Around here, we're used to the idea that science is business, but rarely do we think that business can be a science. The Lean Startup is about turning business activity into an experiment-driven science, focused on avoiding waste by building products people actually want to use.

A lot has been written about the ideas across the web, so much that even the word "Lean" has that over-saturated ring of alienation. However, upon reading the source material, rather than the echoing of blogs, I can say that Lean Startup does present a lot of potent ideas. They are simple to understand, sometimes difficult to embrace, and perhaps the potent change agent the culture of business needs to move from management to science.

Ideas Worth Spreading

The book itself proceeds with the usual business book process of anecdotes as object lesson, plus direct commentary on the techniques that would sustain the positive stories or correct the negative stories. The motif is always on incrementally testing assumptions in the real world, with simple solutions that attack the uncertain risks in customer behavior rather than the technical challenges of building a solution.

At its core, its techniques are about defeating human syndromes and failings, from overcoming the assumption that you know what people want to looking back and always seeing a result as a success. It dovetails with the programming techniques de jour of Agile/XP/Scrum, where starting and steering in a cycle is emphasized over classical waterfall techniques. From a programmer's standpoint, it looks a lot like the ethos of Agile, just applied to all business activity and customer analysis rather than just programmer activity. Just call it "experiment-driven requirements gathering" and most developers would be on-board.

One Book With (Too) Many Tools

As far as criticisms for the book, I find the only issue is the duality of its audience. It struggles to please two sets of people:

1) Intrepid entrepreneurs looking for a shovel to plant their seedling in the most fertile ground they can find

2) Energized middle managers in large companies looking for a hammer to smash the icons and dogma of the status quo

I do believe the lessons of Lean Startup are relevant to both audiences; however, there is a detriment to crafting an instrument intended to serve dual-purposes, rather than focusing on what a single audience needs. The concepts are so simple that you could make a ninety-page book for each audience, but instead, they have three-hundred for both.

Why Tri-Cities Needs to Think Lean

Growing up in Richland, I've hear of a lot of so called "Research & Development" companies that require huge initial investments just to go from research to development on projects. Their first product is a pitch that must land six, seven, or even eight figures in grants and investments; otherwise, they are almost dead in the water. The person giving you money for the idea is no longer the customer, it's some panel of experts. Unfortunately, that baggage of a big leap, heavy debt entrepreneurship permeates the mind of the employees and stymies them when trying to do something independent.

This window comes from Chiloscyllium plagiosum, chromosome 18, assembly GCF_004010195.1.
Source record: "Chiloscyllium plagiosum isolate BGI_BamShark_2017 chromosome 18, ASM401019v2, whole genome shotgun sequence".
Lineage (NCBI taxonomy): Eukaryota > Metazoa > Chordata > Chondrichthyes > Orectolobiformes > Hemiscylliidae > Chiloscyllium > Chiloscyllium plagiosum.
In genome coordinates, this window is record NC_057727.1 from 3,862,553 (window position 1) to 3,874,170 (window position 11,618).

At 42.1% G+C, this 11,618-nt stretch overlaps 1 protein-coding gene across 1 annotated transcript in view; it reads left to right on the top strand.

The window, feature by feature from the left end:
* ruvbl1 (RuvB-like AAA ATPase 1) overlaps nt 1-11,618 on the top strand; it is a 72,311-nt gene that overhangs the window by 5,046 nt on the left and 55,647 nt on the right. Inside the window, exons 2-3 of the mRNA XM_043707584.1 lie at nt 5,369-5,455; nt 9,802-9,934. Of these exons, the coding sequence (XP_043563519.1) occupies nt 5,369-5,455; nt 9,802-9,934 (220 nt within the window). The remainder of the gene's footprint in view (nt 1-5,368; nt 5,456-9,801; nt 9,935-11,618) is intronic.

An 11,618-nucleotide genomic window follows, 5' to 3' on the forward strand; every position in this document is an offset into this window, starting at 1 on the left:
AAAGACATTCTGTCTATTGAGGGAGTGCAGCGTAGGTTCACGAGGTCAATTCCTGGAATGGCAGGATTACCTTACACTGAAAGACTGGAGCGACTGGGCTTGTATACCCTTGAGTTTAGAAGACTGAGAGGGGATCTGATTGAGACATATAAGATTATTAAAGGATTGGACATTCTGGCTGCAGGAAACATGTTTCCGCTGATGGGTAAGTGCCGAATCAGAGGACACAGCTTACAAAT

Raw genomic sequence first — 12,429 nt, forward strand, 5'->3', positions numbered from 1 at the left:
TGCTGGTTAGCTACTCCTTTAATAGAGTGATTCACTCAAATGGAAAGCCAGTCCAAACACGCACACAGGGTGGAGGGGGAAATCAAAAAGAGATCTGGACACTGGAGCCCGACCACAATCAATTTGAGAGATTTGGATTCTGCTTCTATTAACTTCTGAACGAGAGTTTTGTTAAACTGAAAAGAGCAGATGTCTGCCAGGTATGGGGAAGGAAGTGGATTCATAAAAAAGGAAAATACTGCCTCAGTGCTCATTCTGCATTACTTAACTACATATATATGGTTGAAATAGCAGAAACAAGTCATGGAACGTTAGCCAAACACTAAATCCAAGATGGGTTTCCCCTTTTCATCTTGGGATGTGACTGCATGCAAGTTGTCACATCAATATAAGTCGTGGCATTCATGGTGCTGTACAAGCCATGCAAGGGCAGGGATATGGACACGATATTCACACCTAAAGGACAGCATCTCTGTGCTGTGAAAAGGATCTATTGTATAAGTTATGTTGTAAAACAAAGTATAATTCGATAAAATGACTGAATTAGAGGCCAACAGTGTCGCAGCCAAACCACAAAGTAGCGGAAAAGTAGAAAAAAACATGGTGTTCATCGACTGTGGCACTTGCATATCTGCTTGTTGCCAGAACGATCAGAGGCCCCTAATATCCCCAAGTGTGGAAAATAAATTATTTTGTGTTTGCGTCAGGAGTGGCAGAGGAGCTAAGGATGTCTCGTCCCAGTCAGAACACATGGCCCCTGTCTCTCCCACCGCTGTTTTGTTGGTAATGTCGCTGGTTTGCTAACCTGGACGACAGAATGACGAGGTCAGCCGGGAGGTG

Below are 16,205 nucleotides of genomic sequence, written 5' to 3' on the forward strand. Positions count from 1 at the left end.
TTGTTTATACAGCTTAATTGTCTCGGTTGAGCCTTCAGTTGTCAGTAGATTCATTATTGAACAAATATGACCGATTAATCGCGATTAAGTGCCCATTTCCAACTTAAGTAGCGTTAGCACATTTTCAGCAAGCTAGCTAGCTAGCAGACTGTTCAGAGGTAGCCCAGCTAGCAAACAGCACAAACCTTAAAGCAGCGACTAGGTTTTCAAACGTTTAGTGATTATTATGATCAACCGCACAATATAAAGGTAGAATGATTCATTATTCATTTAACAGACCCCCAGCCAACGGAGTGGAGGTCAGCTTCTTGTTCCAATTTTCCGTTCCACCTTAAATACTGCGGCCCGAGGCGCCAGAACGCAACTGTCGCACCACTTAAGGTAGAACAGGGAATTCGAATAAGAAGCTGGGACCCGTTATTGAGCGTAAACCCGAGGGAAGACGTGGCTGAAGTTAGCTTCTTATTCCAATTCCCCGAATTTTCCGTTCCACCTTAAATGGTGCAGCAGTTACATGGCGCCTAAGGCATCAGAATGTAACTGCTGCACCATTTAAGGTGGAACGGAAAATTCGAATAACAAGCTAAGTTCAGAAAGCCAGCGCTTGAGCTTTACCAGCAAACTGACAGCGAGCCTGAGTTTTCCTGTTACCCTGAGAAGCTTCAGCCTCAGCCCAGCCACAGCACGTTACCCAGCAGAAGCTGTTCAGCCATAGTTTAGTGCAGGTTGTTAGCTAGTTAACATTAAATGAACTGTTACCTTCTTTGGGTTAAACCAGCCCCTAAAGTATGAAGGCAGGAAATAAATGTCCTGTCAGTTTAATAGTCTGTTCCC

Also, the book made me realize another dimension on why patents are bad: if you're chasing patents, it means you can't steer a business. You're not worried about adapting to the customer or the market, you're worried about distilling a solution to a legally recognize unit. Immutable perfection is not an achievement, looking for it is a losing strategy for a Lean Startup. Patents have a place, but they are not the goal of a company, they are a side-effect at best.

The Lean Startup is an effective toolbox for the ideas that we really need:  finding hungry customers then making bite-sized progress, rather than serving a feast without checking for food allergies. Our community is slowly coagulating into teams that will strike out for fortune, Lean Startup principles can be a part of ensuring they are building an opportunity and not just an algorithm.

Tri-Cities Startup Weekend 2013

We live in an economic aquarium. A fish bowl started last century, rapidly evaporating in the desert yet never drying out due to regular refreshment by the federal government. Everyone knows the biggest threat to the aquarium is missing too many regular feedings.

I believe the purpose of the community at large is to evolve how to walk on land. I believe we need to start with field trips outside the bubble, getting our feet dry while the water level is still high. Tri-Cities Startup Weekend was a new opportunity to evolve beyond the fishbowl.

The calm Friday before the storm

Ideas Make Teams That Make Community